BiDi Protocol support in Selenium 4
One of the new features in the recently released Selenium 4 is support for new event-driven listeners which will be powered by the currently-in-draft BiDirectional (or BiDi) protocol (though the current Selenium implementation has some limitations, which we’ll discuss later). In this article we’ll discuss some of these new capabilities and demonstrate how to use them in your own regression tests. to inspect console logs and network requests made from the browser.
Limitations of Console/Network Log Support in Selenium 3
In previous versions of Selenium, console and network log information was accessible by pulling via methods such as
WebDriver.manage.logs.get(...). While that
model does provide log access, it has a few shortcomings:
- Logs need to be actively requested. No built-in interface is available for having logs pushed to your code as they occur.
- No control is available for the volume of logs returned - presenting memory concerns when dealing with a long-lived session unless the logs are periodically pulled.
- While network requests and responses can be recorded after they have been made, no built-in mechanism is available to modify or block the requests themselves.
Selenium 4 BiDi support
While the existing pull-based log methods remain available in Selenium 4, a new set of APIs has been added in Selenium 4 to allow users to subscribe to console logs and intercept network requests. We’ll now demonstrate these APIs using Scala and Selenium’s Java library.
BiDi support in action
We’ll start by instantiating our
WebDriver and creating buffers to hold the console log and network request information:
To begin, we’re launching Chrome and opening a connection to it using the CDP protocol (in a future release it will use the BiDi protocol). Tracking all console messages that are logged during the browser session is as simple as calling:
addConsoleListener registers a function that is invoked whenever a console message is logged by the browser - in our case we simply throw it onto our
To record network request and response information we can use the following code:
Let’s break this down:
interceptTrafficWith allows us to register a Filter
that is executed for every network request made by the browser. In our example, we execute each request and add a
RequestData entry to our
containing the HTTP method and URL of the request, as well as the status code of the response.
To demonstrate this functionality against a web page, we can use the following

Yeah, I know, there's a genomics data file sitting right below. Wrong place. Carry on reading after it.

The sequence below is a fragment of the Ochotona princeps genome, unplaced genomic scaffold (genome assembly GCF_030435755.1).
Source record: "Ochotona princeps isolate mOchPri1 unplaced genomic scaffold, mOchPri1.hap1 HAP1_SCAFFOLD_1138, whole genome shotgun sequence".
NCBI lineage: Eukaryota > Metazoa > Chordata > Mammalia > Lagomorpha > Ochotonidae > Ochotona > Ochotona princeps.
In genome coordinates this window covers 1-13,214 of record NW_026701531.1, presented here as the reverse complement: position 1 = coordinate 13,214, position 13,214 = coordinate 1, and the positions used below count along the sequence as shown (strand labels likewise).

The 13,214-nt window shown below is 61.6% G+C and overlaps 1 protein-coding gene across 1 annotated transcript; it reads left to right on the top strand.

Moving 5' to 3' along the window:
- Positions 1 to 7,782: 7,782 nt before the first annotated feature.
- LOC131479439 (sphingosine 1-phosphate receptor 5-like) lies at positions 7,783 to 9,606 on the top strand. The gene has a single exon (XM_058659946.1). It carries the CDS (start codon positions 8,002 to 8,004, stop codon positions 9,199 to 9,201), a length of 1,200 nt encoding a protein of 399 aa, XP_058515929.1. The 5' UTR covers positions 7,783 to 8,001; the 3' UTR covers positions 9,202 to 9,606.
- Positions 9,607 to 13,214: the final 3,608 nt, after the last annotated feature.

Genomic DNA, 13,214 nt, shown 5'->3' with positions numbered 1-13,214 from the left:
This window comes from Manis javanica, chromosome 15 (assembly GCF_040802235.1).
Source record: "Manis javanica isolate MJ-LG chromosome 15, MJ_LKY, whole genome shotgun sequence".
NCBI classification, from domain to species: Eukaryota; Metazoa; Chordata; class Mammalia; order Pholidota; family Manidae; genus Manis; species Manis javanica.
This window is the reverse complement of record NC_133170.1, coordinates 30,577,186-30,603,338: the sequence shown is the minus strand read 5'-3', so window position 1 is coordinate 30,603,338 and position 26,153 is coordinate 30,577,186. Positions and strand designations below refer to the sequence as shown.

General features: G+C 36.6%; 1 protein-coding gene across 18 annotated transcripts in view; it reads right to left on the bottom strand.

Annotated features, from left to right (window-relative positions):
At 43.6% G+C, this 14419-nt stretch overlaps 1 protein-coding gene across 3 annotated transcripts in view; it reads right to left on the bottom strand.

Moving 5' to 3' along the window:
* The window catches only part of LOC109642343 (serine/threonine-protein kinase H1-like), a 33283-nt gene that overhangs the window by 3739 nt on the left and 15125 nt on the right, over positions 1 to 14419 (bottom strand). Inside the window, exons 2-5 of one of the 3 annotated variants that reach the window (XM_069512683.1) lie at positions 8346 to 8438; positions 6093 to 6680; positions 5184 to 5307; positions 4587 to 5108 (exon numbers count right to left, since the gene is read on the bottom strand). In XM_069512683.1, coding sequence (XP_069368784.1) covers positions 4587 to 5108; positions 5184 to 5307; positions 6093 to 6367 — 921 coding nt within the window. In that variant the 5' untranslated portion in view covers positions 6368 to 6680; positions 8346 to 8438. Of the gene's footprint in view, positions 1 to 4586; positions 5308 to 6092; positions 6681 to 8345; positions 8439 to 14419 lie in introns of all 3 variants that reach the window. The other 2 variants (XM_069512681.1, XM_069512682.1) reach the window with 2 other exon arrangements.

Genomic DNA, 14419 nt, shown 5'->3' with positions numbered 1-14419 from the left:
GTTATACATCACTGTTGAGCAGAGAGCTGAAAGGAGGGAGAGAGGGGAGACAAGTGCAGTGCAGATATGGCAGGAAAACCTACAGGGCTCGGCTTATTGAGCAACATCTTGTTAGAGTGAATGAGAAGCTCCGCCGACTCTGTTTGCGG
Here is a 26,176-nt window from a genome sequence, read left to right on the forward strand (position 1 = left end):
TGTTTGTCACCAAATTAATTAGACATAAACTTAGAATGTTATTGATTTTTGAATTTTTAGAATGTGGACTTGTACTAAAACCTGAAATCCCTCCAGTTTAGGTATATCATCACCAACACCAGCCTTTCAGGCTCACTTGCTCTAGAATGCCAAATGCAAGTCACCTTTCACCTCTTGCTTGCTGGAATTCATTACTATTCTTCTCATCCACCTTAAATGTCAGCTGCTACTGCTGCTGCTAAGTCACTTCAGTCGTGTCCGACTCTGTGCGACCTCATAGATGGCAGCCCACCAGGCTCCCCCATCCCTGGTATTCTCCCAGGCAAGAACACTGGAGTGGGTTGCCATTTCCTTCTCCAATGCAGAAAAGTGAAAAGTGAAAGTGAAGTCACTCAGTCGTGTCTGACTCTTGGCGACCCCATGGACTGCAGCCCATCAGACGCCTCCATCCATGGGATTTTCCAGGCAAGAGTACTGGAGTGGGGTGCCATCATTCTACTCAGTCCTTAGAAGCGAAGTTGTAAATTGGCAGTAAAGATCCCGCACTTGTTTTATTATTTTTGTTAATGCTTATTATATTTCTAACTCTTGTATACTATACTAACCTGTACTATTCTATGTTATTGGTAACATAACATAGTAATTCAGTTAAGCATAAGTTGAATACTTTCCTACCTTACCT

Putting together all the earlier code snippets, you can test against the
example.html file with the following code:
If you run this code against the
example.html file, you should see the following information printed to console:
2021-11-01T02:07:57.309Z [log] [["Hello, Selenium 4!"]]
While the example code simply recorded and printed the console and network request information it collected, there is lots of potential for using this new functionality for more practical applications.
Streaming into storage/ingestion
Rather than relying on pulling logs periodically, network and console logs can now be streamed directly into a file or remote storage system (such as Amazon S3). Alternatively the logs could be forwarded directly into a data ingestion pipeline such as Amazon Kinesis for additional processing/filtering before storage.
Network Request Modification
By having access to every outbound network request before it is actually executed, one could begin conditionally injecting new data - such as supplemental headers - into outgoing network requests based on the attributes (headers, path, etc.) of the request. You could even block requests if desired.
While the new BiDi APIs offer new and interesting patterns for interacting with the browser, they suffer from the same limitation as the older pull-based APIs for log information in that they’re dependent on each individual browser to implement the necessary protocols/APIs for use by the WebDriver. Because the BiDi Protocol is still in a draft state that means support across browsers is quite limited - in fact these new APIs are actually reliant on the Chrome DevTools Protocol rather than BiDi.
As the BiDi Protocol is finalized browser support can be expected to improve, but until then you may not be able to leverage these new APIs for all the browsers you’d like to.
Selenium 4 provides a new mechanism for interacting with and recording log and network request information in the browser. While it has limited support today, the potential applications for using it make it at minimum a feature to monitor as the BiDi Protocol is finalized.